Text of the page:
Elements of a Language-Rich Home Environment
Children thrive in language-rich environments. Boys Town National Research Hospital, New Mexico School for the Deaf, the Colorado Home Intervention Program and SKI*HI are working together on the third in a series of informational video tapes illustrating best practice for infants and young children who are Deaf or Hard of Hearing. Due for release in the Fall of 2005, this third video explores the journey that families have taken in creating a community of supports and developing language and communication-rich opportunities for their children.
For infants, stimulation is based in the social/affective relationships with family members. It is conversational from day one. As children grow, stimulation and dialogues need to support the child's understanding of his/her world and provide the necessary foundations for literacy.
Parenting any child is a developmental process. When a child is deaf or hard of hearing, families learn everything that any parent learns, but they add the process of figuring out how to provide and make accessible fluent language models and strategies to support increasingly abstract dialogues with their child.
Language blossoms and flourishes in an environment that is:
Respectful - The child is seen as a person who can communicate routine information and can understand and learn complex communication.
Real and Meaningful - Communication is authentic, not contrived. The child's interests and natural curiosity are used as language content.
Nurturing - Language is presented within a zone of proximal development. This means that the family accepts and supports the language of the child. Families also gently challenge the language of the child to "bump up" and stretch the child's use of new vocabulary, complex language, and abstract ideas. This means that language is not only tied to the here-and-now, but includes discussion about things that are not in the room and that happened in the past and will happen in the future. Complexity and range of purposes for using language are modeled, and the child is encouraged to use language for this wide variety of functions (such as to play, to pretend, to negotiate, to complain, to question, to answer, to describe etc.).
Responsive - A family follows a child's lead. They accept approximations and model precision naturally. They map language into communicative attempts the child initiates.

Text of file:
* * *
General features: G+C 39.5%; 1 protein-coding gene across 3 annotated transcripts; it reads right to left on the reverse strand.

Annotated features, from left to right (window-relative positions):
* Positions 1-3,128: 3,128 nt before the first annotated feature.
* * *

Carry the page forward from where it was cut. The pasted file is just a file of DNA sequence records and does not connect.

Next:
Strategic - Language is flexible and incorporates a variety of strategies to encourage communication and expansion (expectant pauses, repetition of the child, rephrasing, adding a gesture for clarification, changing modes or languages to clarify meaning, using manipulatives to support understanding or maintain attention).
Constant - The child is bathed in language (in routines, for new and exciting events, to allay fears or confusion, to explain what is happening now, to explain what will happen, for commenting, sharing, discussing, problem solving etc.).
Guiding - Language is used to advocate and provide guidance. Children learn how to problem solve and think through options with their friends and adults.
Social - Children have numerous opportunities to interact with a wide variety of communication partners at home and in the family's community.
Complete - The child is provided with fluent language models.
Emotional - A family uses language to communicate their emotional availability. This provides the child with words to label and discuss feelings.
Thought-Provoking - The most wonderful aspect of language is that its purpose is to communicate and stimulate thought. The world is an amazing place that is full of surprises. Children need the opportunity to talk about the "whys" and "hows" of their environment.
For more information on this and the other two informational videos in the series, contact Boys Town Press at www.boystownpress.org. Other tapes in the series are: The Home Team, A Family Centered Approach to Working with Families and Newly Identified Babies Who are Deaf or Hard of Hearing and The Art and Science of Home Visits.